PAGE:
A Good Memory is Unpardonable

We met at nine, we met at eight, I was on time, no, you were late
Ah, yes, I remember it well
We dined with friends, we dined alone, a tenor sang, a baritone
Ah, yes, I remember it well
That dazzling April moon, there was none that night
And the month was June, that’s right, that’s right
It warms my heart to know that you remember still the way you do
Ah, yes, I remember it well
How often I’ve thought of that Friday, Monday night
When we had our last rendezvous
And somehow I foolishly wondered if you might
By some chance be thinking of it too?
That carriage ride, you walked me home
You lost a glove, aha, it was a comb
Ah, yes, I remember it well
That brilliant sky, we had some rain
Those Russian songs from sunny Spain
Ah, yes, I remember it well
You wore a gown of gold, I was all in blue
Am I getting old? Oh, no, not you
How strong you were, how young and gay
A prince of love in every way
Ah, yes, I remember it well
~Frederic Loewe, Gigi (1958)

Many people say that we are the sum of our experiences. What makes us who we are as individuals are all the myriad of joys, sorrows, traumas, and enjoyments to which we have been exposed through the years of our existence in the world. From this perspective, it seems that our personality and the core of who we are is more about the sum of our memories.

So, what happens when our memories start to fade? Do we lose who we are with the loss of each experience recorded? Is it possible to change the true being of a person merely by wiping the memory slate and giving them new memories, even newly created ones? Sounds like something out of a science fiction horror show, doesn’t it?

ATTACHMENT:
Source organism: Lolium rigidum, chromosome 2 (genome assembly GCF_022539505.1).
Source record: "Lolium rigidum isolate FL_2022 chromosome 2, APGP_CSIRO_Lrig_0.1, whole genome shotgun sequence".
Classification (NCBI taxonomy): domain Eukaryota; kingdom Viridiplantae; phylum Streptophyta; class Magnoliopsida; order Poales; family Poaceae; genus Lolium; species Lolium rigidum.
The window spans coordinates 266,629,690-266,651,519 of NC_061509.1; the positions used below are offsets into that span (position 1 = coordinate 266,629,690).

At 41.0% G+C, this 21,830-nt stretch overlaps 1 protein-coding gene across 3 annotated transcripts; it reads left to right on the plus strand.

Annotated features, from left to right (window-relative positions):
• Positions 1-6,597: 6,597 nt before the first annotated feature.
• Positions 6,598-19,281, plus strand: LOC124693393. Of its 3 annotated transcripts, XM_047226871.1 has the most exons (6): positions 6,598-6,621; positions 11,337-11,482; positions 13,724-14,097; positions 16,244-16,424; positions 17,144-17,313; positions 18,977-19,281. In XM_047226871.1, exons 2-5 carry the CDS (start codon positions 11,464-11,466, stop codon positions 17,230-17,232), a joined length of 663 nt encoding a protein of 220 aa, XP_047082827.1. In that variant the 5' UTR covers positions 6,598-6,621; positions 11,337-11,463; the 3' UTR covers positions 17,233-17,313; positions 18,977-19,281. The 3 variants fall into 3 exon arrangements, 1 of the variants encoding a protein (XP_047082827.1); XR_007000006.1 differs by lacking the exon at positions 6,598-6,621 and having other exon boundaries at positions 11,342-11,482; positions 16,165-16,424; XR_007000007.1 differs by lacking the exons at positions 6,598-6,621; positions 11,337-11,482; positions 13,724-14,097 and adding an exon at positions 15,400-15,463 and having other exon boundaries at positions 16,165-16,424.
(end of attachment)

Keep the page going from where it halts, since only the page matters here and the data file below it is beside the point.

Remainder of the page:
Lately, I’ve been giving the concept of memory and identity a lot of thought. In part, I believe it is because my own memory has been slipping a bit. Additionally, working with people who have varying types of dementia or other brain injury or illness that impacts cognition and recall has made me aware of the differences. I was watching a program on the Science channel recently that talked about memory being part of what makes us who we are. It made me think about personality changes that occur in people with dementia and fictional accounts of people with amnesia who create whole new lives for themselves. What about the ethical dilemmas of punishing someone for their past when they don’t remember it?

More interesting to me was also the social impact of memory. There have been studies that show that memory and recall are heavily influenced by the social impact of peer groups. The details of your own recall can be influenced and even overwritten by the approbation of your peers. It is true. People who were shown a picture of a little boy in a cowboy hat eating ice cream were more likely to get details wrong (for example saying that the boy was not wearing a hat) if they were informed that the majority of their peers answered with the wrong answer. What was even more astounding was that the information that was overwritten by peer pressure was enduring and later the same people got the answer wrong again even when not influenced by the fake social pressure.

So, um… why do we even care about this? Well, it means that details and facts in our memories may not be accurate. They may be just what someone else wants us to recall. Scary, right? It actually started me thinking about social interaction and popularity from the aspect of whether memory agrees with that of the peers around you.